May, 13 | source: thetruthaboutcancer.com
Kombucha is a unique, fermented tea that has been used for millennia to lower blood pressure, improve digestion, and boost the immune system. It is alkaline-forming, simple to brew, and extremely inexpensive. Kombucha is a simply combination of tea, sugar, water, and starter culture which has been used for thousands of years dating back to the Tsin-Dynasty in 221 B.C. – a Chinese Empire – where they called it “the remedy for immortality.” It was later brought to Japan by Dr. Kombu to treat the Japanese emperor, Inkyo, for digestive problems.
Numerous scientific studies have shown that kombucha tea helps populate the intestines with probiotics (beneficial bacteria), enhances the immune system, fights off deadly pathogens and protects vital organs. A 2011 study published in the journal “Pathophysiology” found that kombucha protects liver cells, while another study from the June 2012 issue of Food Science and Technology asserts that kombucha “has prophylactic and therapeutic properties” including anti-microbial, anti-bacterial, and anti-fungal effects.
Like yogurt, kombucha contains healthy bacteria in the form of lactobacillus acidophilus and a dozen other probiotic strains. It also has a wide range of organic acids, enzymes, and vitamins (particularly B1, B2, B6 and B12) that provide the body with energy and help process fats and proteins vital for the nervous system. Interestingly, when kombucha tea is made correctly, all the sugars are fully converted into organic acids during fermentation, enabling kombucha tea to be safe for diabetics and those with candida.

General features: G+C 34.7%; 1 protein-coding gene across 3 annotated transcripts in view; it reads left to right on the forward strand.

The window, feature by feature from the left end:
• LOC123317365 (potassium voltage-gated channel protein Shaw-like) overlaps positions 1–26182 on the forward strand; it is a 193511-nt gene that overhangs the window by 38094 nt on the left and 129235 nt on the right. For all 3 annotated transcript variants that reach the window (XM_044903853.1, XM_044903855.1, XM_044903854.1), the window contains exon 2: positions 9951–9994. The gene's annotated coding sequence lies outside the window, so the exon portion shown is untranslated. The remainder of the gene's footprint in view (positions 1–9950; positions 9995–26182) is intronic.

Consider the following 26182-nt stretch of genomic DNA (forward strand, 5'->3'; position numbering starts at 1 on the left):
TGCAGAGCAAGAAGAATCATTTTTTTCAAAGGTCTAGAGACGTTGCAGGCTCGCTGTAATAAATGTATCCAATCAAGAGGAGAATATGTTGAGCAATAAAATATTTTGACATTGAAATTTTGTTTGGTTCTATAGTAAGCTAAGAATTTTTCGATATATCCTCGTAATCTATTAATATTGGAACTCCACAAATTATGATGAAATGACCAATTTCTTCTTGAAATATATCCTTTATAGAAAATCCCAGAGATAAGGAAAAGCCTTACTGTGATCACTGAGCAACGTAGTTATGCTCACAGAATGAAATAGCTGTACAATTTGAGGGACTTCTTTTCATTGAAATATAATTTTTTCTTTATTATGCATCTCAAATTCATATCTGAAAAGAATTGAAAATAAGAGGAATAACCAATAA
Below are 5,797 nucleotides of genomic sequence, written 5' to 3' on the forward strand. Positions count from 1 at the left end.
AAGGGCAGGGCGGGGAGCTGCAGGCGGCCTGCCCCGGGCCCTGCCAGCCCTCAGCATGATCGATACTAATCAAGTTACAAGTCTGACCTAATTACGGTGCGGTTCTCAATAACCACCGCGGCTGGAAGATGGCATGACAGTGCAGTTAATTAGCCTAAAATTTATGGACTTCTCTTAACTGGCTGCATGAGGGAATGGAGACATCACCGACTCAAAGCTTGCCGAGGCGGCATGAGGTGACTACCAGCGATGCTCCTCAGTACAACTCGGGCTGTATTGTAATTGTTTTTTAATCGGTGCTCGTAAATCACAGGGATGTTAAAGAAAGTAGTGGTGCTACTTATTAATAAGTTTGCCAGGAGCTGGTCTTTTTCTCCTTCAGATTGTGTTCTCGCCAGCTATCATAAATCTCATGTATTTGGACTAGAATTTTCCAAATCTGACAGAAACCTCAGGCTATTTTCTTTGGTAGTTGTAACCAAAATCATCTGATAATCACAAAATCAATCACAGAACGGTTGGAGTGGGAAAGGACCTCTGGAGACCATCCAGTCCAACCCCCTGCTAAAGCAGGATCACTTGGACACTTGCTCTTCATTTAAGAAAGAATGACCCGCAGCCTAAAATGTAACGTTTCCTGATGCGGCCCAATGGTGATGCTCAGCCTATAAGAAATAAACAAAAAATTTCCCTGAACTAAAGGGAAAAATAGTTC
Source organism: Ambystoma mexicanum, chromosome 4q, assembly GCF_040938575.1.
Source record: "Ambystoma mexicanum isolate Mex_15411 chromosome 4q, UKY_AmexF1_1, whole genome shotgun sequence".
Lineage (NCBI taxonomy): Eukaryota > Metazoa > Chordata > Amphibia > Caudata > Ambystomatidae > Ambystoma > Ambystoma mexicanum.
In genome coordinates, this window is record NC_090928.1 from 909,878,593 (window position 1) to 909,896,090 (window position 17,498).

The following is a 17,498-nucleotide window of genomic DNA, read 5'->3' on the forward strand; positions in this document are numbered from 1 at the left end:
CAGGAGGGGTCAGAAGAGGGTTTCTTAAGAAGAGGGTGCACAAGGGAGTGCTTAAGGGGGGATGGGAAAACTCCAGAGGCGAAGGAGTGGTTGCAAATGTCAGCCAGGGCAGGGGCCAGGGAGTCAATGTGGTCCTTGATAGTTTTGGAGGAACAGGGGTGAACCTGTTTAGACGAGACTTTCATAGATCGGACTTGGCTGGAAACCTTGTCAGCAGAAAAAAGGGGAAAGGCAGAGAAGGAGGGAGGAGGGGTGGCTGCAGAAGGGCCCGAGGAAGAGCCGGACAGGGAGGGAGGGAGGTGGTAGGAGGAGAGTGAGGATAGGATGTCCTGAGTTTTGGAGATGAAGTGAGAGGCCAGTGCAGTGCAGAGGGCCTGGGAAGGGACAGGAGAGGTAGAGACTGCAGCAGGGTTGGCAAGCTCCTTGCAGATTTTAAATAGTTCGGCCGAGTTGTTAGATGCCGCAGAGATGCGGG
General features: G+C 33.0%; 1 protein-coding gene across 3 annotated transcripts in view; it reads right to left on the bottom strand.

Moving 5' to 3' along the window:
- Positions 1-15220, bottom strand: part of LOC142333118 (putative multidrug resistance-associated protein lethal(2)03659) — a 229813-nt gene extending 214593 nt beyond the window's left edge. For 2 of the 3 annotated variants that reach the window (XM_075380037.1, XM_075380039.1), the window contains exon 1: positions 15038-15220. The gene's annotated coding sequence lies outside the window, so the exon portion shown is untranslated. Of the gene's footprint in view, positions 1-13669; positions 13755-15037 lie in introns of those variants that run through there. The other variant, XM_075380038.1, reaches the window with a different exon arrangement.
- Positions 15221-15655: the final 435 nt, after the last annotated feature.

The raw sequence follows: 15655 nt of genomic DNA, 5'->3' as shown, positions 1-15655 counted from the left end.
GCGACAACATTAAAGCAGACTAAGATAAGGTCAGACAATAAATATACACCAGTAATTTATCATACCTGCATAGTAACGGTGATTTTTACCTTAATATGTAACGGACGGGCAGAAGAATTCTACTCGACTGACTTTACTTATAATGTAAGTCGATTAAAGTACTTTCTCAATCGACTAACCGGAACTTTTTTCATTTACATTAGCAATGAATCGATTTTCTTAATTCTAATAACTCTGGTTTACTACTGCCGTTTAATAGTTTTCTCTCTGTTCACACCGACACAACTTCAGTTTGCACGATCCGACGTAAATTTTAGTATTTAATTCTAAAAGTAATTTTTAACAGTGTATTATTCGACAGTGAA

Furthermore, glucuronic acid (a product of the oxidation process of glucose) is one of the more noteworthy constituents of the kombucha culture. As a detoxifying agent, it is one of the few substances that neutralizes and removes herbicides, pesticides, plastics and resins. It literally “kidnaps” the phenols in the liver which are then easily eliminated by the kidneys. Another byproduct of glucuronic acid is the glucosamines (structures associated with cartilage and collagen), thus kombucha has been effective in (due to collagen) at reducing arthritis symptoms (due to replenishing cartilage and joint fluid).
You may have heard the story of a Newport, California elementary school boy being suspended for taking a bottle of kombucha tea to school in 2012. Apparently, the “lunch brigade Nazis” were able to see through the genetically modified corn muffins and pink-slime chicken nuggets when they noticed the “dangerous” bottle of kombucha tea and reported the boy to the vice principal, who in turn called the police claiming that kombucha violated the “no-drugs-no-alcohol” policy allowed in school.
The boy was then interrogated for several hours by a police officer (without parental notification or legal representation) who ignorantly and incorrectly told the boy that kombucha was illegal and dangerous to mix with medicines or antibiotics. The boy ended up spending the entire day in the school office and then was suspended for 5 days for violating the school’s drug and alcohol policy. While kombucha does contain 0.5% ethanol alcohol, it is classified as non-alcoholic. Plus, the alcohol produced gets converted into acetic acid.
You may also remember the FDA calling for kombucha to be removed from store shelves claiming it contained alcohol. Of course they failed and kombucha is still available at many health food and grocery stores, and can be purchased by any one in the US!
What will they go after next? Yogurt? Sour Kraut? Apple cider vinegar?
What are your thoughts on all this?